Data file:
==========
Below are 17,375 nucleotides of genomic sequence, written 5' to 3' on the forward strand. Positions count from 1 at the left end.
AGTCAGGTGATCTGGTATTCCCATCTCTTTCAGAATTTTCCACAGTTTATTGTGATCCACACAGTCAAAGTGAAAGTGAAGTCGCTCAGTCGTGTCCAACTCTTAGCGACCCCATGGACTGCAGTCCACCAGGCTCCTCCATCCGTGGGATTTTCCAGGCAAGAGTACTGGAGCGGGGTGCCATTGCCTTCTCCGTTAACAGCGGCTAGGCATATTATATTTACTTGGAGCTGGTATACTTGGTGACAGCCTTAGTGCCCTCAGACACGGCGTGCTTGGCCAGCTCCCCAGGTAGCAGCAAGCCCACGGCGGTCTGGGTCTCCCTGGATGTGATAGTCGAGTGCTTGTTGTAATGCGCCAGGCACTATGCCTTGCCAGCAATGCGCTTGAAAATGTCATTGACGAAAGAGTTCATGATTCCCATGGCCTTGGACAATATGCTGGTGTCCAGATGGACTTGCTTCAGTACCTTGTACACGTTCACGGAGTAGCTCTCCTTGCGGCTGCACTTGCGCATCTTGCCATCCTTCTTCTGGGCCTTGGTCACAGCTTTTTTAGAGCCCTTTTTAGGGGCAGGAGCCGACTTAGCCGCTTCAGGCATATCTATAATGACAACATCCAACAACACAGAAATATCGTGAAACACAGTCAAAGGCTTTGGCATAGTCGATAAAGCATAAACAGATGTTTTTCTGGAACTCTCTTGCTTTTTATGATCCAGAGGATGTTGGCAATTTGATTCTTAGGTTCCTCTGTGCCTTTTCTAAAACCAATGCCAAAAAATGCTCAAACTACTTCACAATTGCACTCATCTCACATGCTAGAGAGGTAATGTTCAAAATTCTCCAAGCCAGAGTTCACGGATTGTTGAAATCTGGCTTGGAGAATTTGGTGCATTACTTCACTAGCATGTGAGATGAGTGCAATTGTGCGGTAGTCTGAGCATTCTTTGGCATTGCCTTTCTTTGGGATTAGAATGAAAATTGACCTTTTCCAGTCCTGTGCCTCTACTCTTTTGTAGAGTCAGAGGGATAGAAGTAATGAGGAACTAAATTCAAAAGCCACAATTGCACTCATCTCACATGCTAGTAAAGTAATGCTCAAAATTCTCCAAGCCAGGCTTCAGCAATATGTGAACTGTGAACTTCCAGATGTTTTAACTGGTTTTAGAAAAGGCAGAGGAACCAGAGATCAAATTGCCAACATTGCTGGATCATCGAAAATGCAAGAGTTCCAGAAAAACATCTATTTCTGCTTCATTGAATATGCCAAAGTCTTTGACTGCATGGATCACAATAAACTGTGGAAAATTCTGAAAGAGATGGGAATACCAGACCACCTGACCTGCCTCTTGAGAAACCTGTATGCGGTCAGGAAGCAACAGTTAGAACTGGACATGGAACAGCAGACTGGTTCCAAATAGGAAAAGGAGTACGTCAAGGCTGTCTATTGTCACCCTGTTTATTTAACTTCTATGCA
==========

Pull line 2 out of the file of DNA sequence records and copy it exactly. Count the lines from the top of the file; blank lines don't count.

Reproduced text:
AGTCAGGTGATCTGGTATTCCCATCTCTTTCAGAATTTTCCACAGTTTATTGTGATCCACACAGTCAAAGTGAAAGTGAAGTCGCTCAGTCGTGTCCAACTCTTAGCGACCCCATGGACTGCAGTCCACCAGGCTCCTCCATCCGTGGGATTTTCCAGGCAAGAGTACTGGAGCGGGGTGCCATTGCCTTCTCCGTTAACAGCGGCTAGGCATATTATATTTACTTGGAGCTGGTATACTTGGTGACAGCCTTAGTGCCCTCAGACACGGCGTGCTTGGCCAGCTCCCCAGGTAGCAGCAAGCCCACGGCGGTCTGGGTCTCCCTGGATGTGATAGTCGAGTGCTTGTTGTAATGCGCCAGGCACTATGCCTTGCCAGCAATGCGCTTGAAAATGTCATTGACGAAAGAGTTCATGATTCCCATGGCCTTGGACAATATGCTGGTGTCCAGATGGACTTGCTTCAGTACCTTGTACACGTTCACGGAGTAGCTCTCCTTGCGGCTGCACTTGCGCATCTTGCCATCCTTCTTCTGGGCCTTGGTCACAGCTTTTTTAGAGCCCTTTTTAGGGGCAGGAGCCGACTTAGCCGCTTCAGGCATATCTATAATGACAACATCCAACAACACAGAAATATCGTGAAACACAGTCAAAGGCTTTGGCATAGTCGATAAAGCATAAACAGATGTTTTTCTGGAACTCTCTTGCTTTTTATGATCCAGAGGATGTTGGCAATTTGATTCTTAGGTTCCTCTGTGCCTTTTCTAAAACCAATGCCAAAAAATGCTCAAACTACTTCACAATTGCACTCATCTCACATGCTAGAGAGGTAATGTTCAAAATTCTCCAAGCCAGAGTTCACGGATTGTTGAAATCTGGCTTGGAGAATTTGGTGCATTACTTCACTAGCATGTGAGATGAGTGCAATTGTGCGGTAGTCTGAGCATTCTTTGGCATTGCCTTTCTTTGGGATTAGAATGAAAATTGACCTTTTCCAGTCCTGTGCCTCTACTCTTTTGTAGAGTCAGAGGGATAGAAGTAATGAGGAACTAAATTCAAAAGCCACAATTGCACTCATCTCACATGCTAGTAAAGTAATGCTCAAAATTCTCCAAGCCAGGCTTCAGCAATATGTGAACTGTGAACTTCCAGATGTTTTAACTGGTTTTAGAAAAGGCAGAGGAACCAGAGATCAAATTGCCAACATTGCTGGATCATCGAAAATGCAAGAGTTCCAGAAAAACATCTATTTCTGCTTCATTGAATATGCCAAAGTCTTTGACTGCATGGATCACAATAAACTGTGGAAAATTCTGAAAGAGATGGGAATACCAGACCACCTGACCTGCCTCTTGAGAAACCTGTATGCGGTCAGGAAGCAACAGTTAGAACTGGACATGGAACAGCAGACTGGTTCCAAATAGGAAAAGGAGTACGTCAAGGCTGTCTATTGTCACCCTGTTTATTTAACTTCTATGCA